Diffuse large B-cell lymphoma (DLBCL) is the most frequently diagnosed non-Hodgkin lymphoma (NHL) . Rituximab, cyclophosphamide, doxorubicin, vincristine and prednisone (R-CHOP) is the standard treatment for DLBCL. Nevertheless, doxorubicin, like all anthracyclines, is associated with dose-dependent cardiotoxicity . Particularly in patients with congestive heart failure and patients previously exposed to anthracyclines, the use of doxorubicin is contraindicated. In the Netherlands, doxorubicin is most frequently replaced by etoposide (R-CEOP) for anthracyclines-ineligible patients, but efficacy data regarding this regimen are scarce. Recently, two population-based studies from Canada reported on the outcome of R-CEOP. R-CEOP was feasible, although the two studies showed conflicting results [3, 4]. While one study showed inferior outcome of patients treated with R-CEOP, the other observed no difference in disease-specific survival (DSS) between R-CEOP and R-CHOP. Randomized clinical trials (RCT) would be needed to evaluate the efficacy of R-CEOP unbiased, compared to R-CHOP. However, RCTs among anthracyclines-ineligible patients would be unethical, as patients randomized to the doxorubicin-group would experience severe cardiotoxicity due to their cardiac dysfunction. Therefore, propensity-score-matching using population-based data is needed. The aim of this population-based study was to determine the efficacy of R-CEOP in anthracycline-ineligible patients with DLBCL.
We identified all patients ≥18 years diagnosed with DLBCL who received at least one cycle of R-CHOP or R-CEOP between 2014 and 2018, using the Netherlands Cancer Registry (NCR) . Information on patient characteristics and treatment is routinely recorded in the NCR by trained registrars of the NCR through retrospective medical records review. Since 2014, the Lugano classification has been used by the physicians for response evaluation in the Netherlands. Information on the last known vital status for all patients (i.e. alive, death, or emigration) is obtained through annual linkage with the Nationwide Population Registries Network that holds vital statistics on all residents in the Netherlands. Patients alive were censored on February 1st, 2021.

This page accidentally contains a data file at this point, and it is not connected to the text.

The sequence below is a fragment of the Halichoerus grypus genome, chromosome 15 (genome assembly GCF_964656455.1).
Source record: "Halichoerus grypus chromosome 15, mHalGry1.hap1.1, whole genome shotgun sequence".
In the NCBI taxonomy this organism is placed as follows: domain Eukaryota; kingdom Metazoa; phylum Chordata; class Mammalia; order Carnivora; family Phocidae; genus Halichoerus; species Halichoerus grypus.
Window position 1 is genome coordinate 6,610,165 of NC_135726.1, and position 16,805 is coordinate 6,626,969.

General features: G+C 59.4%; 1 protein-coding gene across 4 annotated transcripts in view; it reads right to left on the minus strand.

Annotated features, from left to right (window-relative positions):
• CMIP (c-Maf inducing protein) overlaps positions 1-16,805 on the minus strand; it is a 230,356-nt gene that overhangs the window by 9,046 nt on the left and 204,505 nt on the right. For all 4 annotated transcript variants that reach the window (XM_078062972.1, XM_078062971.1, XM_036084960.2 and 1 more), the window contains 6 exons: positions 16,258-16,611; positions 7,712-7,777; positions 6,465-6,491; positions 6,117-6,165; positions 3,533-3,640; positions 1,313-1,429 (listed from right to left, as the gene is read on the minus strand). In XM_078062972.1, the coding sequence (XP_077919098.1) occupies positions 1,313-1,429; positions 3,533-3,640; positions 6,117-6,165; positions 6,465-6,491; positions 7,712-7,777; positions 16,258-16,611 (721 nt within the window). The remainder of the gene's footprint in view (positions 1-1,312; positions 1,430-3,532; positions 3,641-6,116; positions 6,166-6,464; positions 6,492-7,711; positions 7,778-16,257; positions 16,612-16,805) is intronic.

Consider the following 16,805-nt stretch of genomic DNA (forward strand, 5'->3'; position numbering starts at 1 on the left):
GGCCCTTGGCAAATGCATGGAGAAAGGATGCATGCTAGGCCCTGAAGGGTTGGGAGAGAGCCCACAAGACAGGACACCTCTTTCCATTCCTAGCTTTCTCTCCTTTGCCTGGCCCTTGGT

The primary endpoints were progression-free survival (PFS), overall survival (OS) and relative survival (RS). OS was defined as the time between diagnosis and death from any cause, and PFS as the time between diagnosis and tumor progression or death, whichever occurred first. RS was defined as the ratio of the overall survival (OS) of the patient cohort to the expected OS of an equivalent group from the general population, matched to the patients by age, sex, and calendar year. As such, RS reflects the overall excess mortality associated with a DLBCL diagnosis, thereby estimating DSS in the absence of information on the cause of death. The secondary endpoint was overall response rate (ORR), defined as a response of partial remission of the disease or better.
Patients were assigned to the R-CEOP group when they had received 50% or more of their cycles with etoposide instead of doxorubicin. Patients with R-CEOP were propensity-score-matched with patients with R-CHOP in a 1:4 ratio, including age, sex, Ann Arbor stage and International Prognostic Index (IPI) score to account for baseline differences. The log-rank test was used to evaluate differences in survival distributions. Uni-and multivariable proportional hazards regression analyses were performed to assess the impact of treatment on survival after adjustment of sex, age, Ann Arbor stage, IPI score and number of cycles, thereby calculating hazard ratios (HR) and corresponding 95% confidence intervals (95% CI). The Privacy Review Board of the NCR approved the use of anonymous data for this study.
Between 2014 and 2018, 87 DLBCL patients with R-CEOP were matched to 333 DLBCL patients treated with R-CHOP and were included in our study. Median age of the total group of patients was 74 years (range, 39–91 years) and 67% had an advanced stage (Ann Arbor ≥ 3). A total of 42 (48%) patients had high-risk disease (IPI score ≥ 3). Of the 87 patients treated with R-CEOP, 27 patients (31%) had a prior malignancy, as compared to 73 patients (22%) treated with R-CHOP. Baseline characteristics according to R-CEOP and R-CHOP are presented in Table 1.
The median number of cycles administered was 6 (range, 1–8) for both R-CEOP and R-CHOP regimens. Of the 87 patients treated with R-CEOP, 67 (77%) received R-CEOP only, and 20 patients (23%) received both R-CEOP and R-CHOP, of whom the median number of R-CEOP cycles was 5 (range, 3–8) and of R-CHOP 2 (range, 1–4). Among the patients treated with R-CEOP, 13 patients (15%) received subsequent radiotherapy, as compared to 48 patients (14%) in the R-CHOP group. Three patients (3%) treated with R-CEOP received CNS-prophylaxis, as compared to 21 patients (6%) treated with R-CHOP.
The ORR was not significantly different between patients treated with R-CEOP and patients treated with R-CHOP (75% vs. 83%, respectively; p = 0.15; Fig. 1). The CR rates in the R-CEOP and R-CHOP groups were 61% and 72%, respectively (p = 0.21).